12. The method of claim 1, wherein the first passivation and the second passivation are carried out in an in-line system having a plurality of independent chambers or a vertical tube furnace having a vertically standing chamber.
Description
CROSS-REFERENCE TO RELATED APPLICATIONS

This application claims the benefit of Korean Application No. 10-2007-0140742, filed Dec. 28, 2007, and No. 10-2008-0033105, filed Apr. 10, 2008 in the Korean Intellectual Property Office, the disclosures of which are incorporated herein by reference.

BACKGROUND OF THE INVENTION

1. Field of the Invention

Aspects of the present invention relate to a method for manufacturing a thin film transistor with improved current characteristics and high electron mobility in which when an amorphous silicon thin film is crystallized into a polycrystalline silicon thin film by metal-induced crystallization, annealing conditions of the amorphous silicon thin film and the amount of a metal catalyst doped into the amorphous silicon thin film are optimized to reduce the regions of a metal silicide distributed at grain boundaries of the polycrystalline silicon thin film, and in which oxygen (O2) gas or water (H2O) vapor is supplied to form a passivation film on the surface of the polycrystalline silicon thin film.

2. Description of the Related Art

In general, polycrystalline silicon thin films are used in active matrix-liquid crystal displays, active matrix-organic lighting emitting diodes and solar cells. Typically, amorphous silicon thin films are crystallized into polycrystalline silicon thin films by crystallization. Various crystallization methods, such as laser crystallization methods and solid-phase crystallization (SPC) methods (e.g., high-temperature annealing and annealing using a metal catalyst), are currently used for the production of polycrystalline silicon thin films.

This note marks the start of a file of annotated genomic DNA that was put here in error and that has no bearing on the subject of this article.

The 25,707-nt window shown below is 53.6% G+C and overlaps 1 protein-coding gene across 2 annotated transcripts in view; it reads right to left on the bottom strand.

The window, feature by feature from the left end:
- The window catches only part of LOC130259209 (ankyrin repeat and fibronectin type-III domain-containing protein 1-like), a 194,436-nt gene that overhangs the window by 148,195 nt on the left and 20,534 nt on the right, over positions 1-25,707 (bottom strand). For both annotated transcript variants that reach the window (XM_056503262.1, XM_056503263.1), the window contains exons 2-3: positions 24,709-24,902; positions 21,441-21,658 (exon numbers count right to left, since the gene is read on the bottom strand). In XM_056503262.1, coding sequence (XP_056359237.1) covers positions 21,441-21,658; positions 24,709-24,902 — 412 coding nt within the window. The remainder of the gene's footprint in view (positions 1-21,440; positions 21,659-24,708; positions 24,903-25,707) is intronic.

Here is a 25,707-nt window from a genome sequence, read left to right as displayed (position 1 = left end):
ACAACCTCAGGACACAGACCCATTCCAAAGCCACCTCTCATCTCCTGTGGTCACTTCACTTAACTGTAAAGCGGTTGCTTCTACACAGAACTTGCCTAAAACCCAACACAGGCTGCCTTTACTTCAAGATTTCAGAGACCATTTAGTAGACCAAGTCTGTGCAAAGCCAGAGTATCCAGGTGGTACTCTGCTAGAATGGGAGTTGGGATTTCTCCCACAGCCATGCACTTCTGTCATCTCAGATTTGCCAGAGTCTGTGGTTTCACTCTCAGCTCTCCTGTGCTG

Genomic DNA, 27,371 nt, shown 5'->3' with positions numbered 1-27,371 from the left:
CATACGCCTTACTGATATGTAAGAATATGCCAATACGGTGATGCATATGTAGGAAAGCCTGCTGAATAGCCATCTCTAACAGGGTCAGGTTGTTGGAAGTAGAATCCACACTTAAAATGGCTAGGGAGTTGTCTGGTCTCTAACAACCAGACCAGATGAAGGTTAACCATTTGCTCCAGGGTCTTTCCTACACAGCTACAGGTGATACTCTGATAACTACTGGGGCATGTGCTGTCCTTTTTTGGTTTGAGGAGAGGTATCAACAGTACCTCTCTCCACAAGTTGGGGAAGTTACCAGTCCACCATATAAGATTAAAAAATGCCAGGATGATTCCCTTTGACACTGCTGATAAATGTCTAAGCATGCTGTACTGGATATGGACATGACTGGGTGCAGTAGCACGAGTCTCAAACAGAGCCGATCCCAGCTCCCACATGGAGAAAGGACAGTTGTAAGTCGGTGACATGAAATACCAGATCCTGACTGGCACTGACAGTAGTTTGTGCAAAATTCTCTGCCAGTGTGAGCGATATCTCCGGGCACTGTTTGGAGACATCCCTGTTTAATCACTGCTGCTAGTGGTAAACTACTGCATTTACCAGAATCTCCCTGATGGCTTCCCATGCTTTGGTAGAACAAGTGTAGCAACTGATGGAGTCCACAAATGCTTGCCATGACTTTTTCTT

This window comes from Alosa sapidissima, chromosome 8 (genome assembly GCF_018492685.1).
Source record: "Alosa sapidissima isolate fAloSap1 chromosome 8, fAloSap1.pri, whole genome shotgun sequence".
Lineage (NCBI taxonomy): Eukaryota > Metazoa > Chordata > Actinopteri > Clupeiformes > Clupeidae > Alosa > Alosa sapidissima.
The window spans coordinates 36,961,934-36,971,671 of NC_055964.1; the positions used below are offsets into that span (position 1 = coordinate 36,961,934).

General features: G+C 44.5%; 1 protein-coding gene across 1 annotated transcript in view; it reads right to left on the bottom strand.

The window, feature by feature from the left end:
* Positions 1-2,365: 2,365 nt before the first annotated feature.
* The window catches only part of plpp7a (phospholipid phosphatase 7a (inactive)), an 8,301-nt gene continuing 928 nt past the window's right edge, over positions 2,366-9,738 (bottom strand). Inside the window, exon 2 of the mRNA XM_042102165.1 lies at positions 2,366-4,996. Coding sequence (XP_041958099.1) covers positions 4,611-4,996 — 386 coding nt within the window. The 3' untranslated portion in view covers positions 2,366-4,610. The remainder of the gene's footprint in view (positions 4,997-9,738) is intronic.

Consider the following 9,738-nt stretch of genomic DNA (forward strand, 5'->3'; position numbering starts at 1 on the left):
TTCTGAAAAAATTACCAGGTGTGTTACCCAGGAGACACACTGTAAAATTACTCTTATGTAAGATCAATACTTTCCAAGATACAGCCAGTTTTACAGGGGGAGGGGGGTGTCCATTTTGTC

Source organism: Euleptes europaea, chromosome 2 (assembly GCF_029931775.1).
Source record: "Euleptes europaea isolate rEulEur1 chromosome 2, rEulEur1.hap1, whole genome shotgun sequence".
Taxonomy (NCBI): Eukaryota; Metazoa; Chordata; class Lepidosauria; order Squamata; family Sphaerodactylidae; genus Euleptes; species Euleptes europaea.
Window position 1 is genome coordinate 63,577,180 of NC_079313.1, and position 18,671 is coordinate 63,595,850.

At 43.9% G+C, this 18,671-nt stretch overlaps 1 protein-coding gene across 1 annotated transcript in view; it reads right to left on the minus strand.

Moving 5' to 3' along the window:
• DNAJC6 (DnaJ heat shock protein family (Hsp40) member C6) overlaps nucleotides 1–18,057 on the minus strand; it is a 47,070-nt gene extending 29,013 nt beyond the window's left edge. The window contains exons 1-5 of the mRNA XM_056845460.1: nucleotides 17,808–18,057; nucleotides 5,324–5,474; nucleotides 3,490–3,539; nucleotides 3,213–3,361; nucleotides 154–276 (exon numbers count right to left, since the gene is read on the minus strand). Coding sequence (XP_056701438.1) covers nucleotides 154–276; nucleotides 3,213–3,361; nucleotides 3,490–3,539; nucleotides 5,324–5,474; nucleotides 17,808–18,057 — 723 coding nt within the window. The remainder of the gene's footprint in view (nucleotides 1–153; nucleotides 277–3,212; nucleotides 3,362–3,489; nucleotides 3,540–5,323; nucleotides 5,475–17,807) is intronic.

Surface silicon dangling bonds, internal grain boundaries and intragranular defects (such as twin defects, interstitial atoms, vacancies and sub-grain boundaries) are present in polycrystalline silicon thin films produced from amorphous silicon thin films, unlike in single-crystal silicon thin films. Such defects impede the migration of electrons and holes in polycrystalline silicon thin films to deteriorate the characteristics of devices (such as transistors) manufactured using the polycrystalline silicon thin films.

Further, a metal silicide (for example, NiSi2) is formed at grain boundaries of a polycrystalline silicon thin film during crystallization to impede the migration of electrons and holes, as shown in FIG. 1. Specifically, the metal silicide is present at grain boundaries of a channel region of a thin film transistor and acts as a defect deteriorating the characteristics (e.g., leakage current characteristics, electron mobility, and threshold voltage characteristics) of the device. Thus, the absence of metal silicide lines is needed to improve the leakage current characteristics of the thin film transistor.

Research on hydrogen passivation has been conducted to remove defects from polycrystalline silicon thin films. For example, a polycrystalline silicon thin film is passivated by hydrogen (H2) plasma passivation or annealing under a hydrogen atmosphere. The hydrogen added for the passivation of the polycrystalline silicon thin film is bonded to silicon dangling bonds of the polycrystalline silicon thin film. This bonding electrically neutralizes the polycrystalline silicon thin film and prevents defects from impeding the migration of electrons and holes in the polycrystalline silicon thin film.

However, a disadvantage of the hydrogen plasma passivation is that plasma may do damage to the surface of polycrystalline silicon thin films to degrade the characteristics of devices using the polycrystalline silicon thin films. The hydrogen atmosphere annealing may be performed by i) a method in which a silicon nitride thin film (SiNx) containing a large amount of hydrogen is formed on a polycrystalline silicon thin film and the hydrogen is diffused into the polycrystalline silicon thin film during annealing or ii) a method in which hydrogen is diffused into a polycrystalline silicon thin film during annealing under a hydrogen atmosphere. The method ii) has the disadvantage of long processing time resulting from slow hydrogen diffusion.

Further, when the temperature of a transistor increases, Si—H bonds formed by the passivation method can be easily split into hydrogen and silicon atoms, resulting in deterioration in the reliability of the transistor depending on the conditions of use.